Egypt Centre “Nubies” recognised for their “wow” factor again!

The Egypt Centre at Swansea University is yet again celebrating the news that its wonderful young volunteers, the “Nubies”, have been awarded the prestigious Diana Award for Champion Volunteers for the second year running.

The Egypt Centre ‘Nubies’ (named after the ancient Egyptian god Anubis) were nominated for their fantastic work as gallery assistants, helping the public to experience ancient Egypt and the museums collection in a new and exciting way!  The young volunteers run the museum on a Saturday, without adult intervention bringing life and energy to the museum, and this is reflected again and again in the visitor’s experience.

The Diana Award congratulatory letter said that the assessors were really impressed and particularly thought that the nominees were an excellent role model and really did have that “Wow” factor that they were looking for. 

The Nubie programme has been running for over 13 years and in that time over 200 children have become child volunteers. The young people come from all over South and West Wales, some travelling over 50 miles to attend.  The programme is so popular there is a waiting list for places ! 

One of the reasons the museum was nominated was due to its unique nature in using young people of all backgrounds to run the museum.

Tom Clarke, age 11 from Llanelli, joined the Egypt Centre when he was 10 years old.  Tom joined to learn more about ancient Egypt and to share this information with other people.  Tom says “volunteering has made me more confident around other people.  I love working with the public and telling them about Egypt.”

Egypt Centre Nubies

Syd Howells, Volunteer Manager, says, “We are particularly proud of our young volunteers at the Egypt Centre and the way they contribute their time to the museum and the promotion of ancient Egypt to the wider community.  The Egypt Centre is run by our young volunteers on a Saturday and we feel this empowers them and sends out a positive message. The fact the Diana Award has recognised them is just reward for their commitment and enthusiasm.”

The Diana Award was founded in 1999 by the UK government to act as a lasting legacy to Diana Princess of Wales’ belief in the power of young people to change the world. The award encourages exceptional young people, like the Egypt centre volunteers, to build a better society for all!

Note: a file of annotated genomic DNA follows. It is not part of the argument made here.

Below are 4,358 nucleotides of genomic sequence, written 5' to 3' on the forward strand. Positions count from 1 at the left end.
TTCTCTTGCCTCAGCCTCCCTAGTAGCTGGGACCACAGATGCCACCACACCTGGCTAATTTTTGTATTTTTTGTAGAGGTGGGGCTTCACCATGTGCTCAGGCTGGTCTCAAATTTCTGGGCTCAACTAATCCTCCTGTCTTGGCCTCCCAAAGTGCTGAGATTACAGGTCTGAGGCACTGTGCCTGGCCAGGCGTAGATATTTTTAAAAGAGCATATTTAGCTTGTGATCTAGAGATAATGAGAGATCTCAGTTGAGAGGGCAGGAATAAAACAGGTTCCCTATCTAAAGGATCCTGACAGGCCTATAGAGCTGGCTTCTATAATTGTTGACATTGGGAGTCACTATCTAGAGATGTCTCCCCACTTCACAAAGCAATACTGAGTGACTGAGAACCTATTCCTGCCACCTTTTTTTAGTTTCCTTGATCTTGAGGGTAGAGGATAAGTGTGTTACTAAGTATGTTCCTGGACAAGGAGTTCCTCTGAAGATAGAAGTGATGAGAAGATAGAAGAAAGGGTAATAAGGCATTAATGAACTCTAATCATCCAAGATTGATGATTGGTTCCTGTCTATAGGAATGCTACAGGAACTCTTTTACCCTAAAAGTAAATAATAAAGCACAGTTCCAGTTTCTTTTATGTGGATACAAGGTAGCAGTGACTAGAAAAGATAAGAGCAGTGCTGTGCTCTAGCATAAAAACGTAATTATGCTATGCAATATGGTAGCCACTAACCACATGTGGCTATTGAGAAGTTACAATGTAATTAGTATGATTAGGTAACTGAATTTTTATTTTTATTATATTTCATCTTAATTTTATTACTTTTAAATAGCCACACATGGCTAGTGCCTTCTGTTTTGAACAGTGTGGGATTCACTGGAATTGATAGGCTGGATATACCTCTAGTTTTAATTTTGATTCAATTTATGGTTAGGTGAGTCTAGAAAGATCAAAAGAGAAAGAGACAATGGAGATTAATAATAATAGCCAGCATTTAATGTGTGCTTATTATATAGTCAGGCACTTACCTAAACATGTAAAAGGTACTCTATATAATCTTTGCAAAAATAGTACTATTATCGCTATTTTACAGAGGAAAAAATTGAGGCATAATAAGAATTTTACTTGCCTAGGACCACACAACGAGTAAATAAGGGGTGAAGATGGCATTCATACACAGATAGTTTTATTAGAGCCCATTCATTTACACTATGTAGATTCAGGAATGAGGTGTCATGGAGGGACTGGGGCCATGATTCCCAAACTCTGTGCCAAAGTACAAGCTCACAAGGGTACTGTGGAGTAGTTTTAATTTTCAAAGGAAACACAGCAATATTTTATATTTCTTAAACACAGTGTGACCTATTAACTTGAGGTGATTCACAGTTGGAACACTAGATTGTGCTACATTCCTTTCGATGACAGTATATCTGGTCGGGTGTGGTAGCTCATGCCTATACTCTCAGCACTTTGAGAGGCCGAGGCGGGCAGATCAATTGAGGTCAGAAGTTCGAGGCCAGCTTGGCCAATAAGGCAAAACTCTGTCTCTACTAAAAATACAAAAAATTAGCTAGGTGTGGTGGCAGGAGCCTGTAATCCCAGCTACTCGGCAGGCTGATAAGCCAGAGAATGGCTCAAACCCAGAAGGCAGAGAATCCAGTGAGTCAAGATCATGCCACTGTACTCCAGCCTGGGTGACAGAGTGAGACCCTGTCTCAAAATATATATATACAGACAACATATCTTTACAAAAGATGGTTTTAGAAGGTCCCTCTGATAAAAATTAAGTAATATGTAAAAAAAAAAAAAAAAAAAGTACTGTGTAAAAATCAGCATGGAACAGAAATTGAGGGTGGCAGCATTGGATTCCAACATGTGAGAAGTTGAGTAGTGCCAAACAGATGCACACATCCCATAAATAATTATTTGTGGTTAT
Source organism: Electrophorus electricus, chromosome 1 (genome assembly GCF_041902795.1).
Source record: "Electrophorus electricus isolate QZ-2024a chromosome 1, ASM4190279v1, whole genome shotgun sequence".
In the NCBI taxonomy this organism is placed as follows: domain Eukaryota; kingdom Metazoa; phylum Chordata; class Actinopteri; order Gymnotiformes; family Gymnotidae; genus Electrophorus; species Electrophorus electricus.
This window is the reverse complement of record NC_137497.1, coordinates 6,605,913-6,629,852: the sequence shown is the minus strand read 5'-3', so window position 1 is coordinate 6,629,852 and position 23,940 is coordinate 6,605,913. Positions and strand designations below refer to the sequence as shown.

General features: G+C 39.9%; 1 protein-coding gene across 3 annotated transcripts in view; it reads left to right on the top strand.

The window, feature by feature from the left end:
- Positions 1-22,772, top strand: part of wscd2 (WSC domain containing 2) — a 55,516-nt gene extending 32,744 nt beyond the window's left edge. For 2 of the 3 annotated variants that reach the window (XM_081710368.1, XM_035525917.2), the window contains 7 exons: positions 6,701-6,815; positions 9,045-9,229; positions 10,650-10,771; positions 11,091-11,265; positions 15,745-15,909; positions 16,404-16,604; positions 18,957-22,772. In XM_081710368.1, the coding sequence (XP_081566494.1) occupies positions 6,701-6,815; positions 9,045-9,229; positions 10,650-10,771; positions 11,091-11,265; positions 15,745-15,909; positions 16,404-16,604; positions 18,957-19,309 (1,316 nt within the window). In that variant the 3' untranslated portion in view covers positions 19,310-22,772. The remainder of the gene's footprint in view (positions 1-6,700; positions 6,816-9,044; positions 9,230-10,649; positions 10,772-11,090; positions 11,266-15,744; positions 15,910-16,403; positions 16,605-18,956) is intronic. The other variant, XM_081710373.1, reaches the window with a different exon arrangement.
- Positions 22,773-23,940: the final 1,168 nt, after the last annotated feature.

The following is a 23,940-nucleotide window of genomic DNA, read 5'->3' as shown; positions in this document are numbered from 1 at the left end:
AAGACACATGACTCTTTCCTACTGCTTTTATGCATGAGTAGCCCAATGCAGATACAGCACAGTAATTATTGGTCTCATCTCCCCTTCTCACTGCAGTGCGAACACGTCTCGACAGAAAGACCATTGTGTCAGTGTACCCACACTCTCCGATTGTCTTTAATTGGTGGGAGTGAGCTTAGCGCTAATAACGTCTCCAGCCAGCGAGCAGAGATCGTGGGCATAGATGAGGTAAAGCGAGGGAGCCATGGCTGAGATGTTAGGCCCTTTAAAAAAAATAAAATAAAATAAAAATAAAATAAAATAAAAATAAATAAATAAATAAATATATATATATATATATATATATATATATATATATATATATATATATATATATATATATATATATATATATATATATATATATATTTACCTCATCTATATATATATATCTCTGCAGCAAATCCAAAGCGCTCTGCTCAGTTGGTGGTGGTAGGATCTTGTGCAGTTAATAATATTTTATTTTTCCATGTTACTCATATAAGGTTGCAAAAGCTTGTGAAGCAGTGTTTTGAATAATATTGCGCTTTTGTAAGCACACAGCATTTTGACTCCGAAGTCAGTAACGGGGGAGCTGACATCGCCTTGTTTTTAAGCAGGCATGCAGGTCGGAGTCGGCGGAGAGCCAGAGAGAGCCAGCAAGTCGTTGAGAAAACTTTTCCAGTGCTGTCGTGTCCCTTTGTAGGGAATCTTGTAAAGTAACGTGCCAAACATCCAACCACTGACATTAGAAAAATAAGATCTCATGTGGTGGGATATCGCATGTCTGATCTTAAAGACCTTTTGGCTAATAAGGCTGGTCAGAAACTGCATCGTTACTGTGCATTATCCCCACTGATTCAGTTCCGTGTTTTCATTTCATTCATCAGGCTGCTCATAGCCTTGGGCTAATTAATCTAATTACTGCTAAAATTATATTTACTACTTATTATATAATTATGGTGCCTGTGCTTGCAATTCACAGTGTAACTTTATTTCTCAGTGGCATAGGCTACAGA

The names of the Egypt Centre young “Nubies” are :

William Nedin, Thomas Clarke, Ryan Hassan, Cameron Fitzgerald, Mohammed Kabir, Tai Freeth, Owain Brookes, Daniel Williams, Emdad Rahman, Nayimur Rahman, Samiun Niah, Kibra Mohammed, Tudor Evans, Jacob Daly Syed Shah, Rhodri Protheroe-Jones, Hywel Proteroe-Jones, Jack Davies, Katherine Barrowman, Jerry Zhou, Samir Rabab, Amira Rabab, Megan Schlaedfer, Ankita Khanna, Rosheen Fatima, Katherine Stookton, Anais Phelps, Jayne Holly-Wait.

Picture: Tom is the blond lad bottom left hand corner of the picture. 

The Egypt Centre is open from Tuesday to Saturday 10am to 4pm and is free to the public. However over the Christmas/New Year period it will be closed from  22nd December reopening on Wednesday 2nd January 2013.

The Diana Award has given 36,000 young people from across the UK special recognition through their award schemes. The Award is presented to inspirational young people from all circumstances and sections of society, who are committed to taking social action, whether they work as volunteers, fundraisers, campaigners or carers or anyone who improves their community. Every Award Holder has demonstrated the qualities associated with the late Princess - compassion and a selfless commitment to improving the lives of others. For more information visit:

The Egypt Centre, Museum of Egyptian Antiquities, situated at the Swansea University officially opened in 1998.  The museum is open Tuesday to Saturdays 10am-4.00pm and is free to the public.  The collection comprises over 4500 objects largely from the pharmacist Sir Henry Wellcome collection (1853-1936).  The Egyptian material largely covers the period c.100,000 B.C. - A.D. 500 in two galleries and includes jewellery dating from the time of Tutankhamun, weapons, a mummified crocodile and much, much more. There are lots of hands on activities for children and adults alike, the most popular of which is the dummy mummy. Come and try your hand at mummification!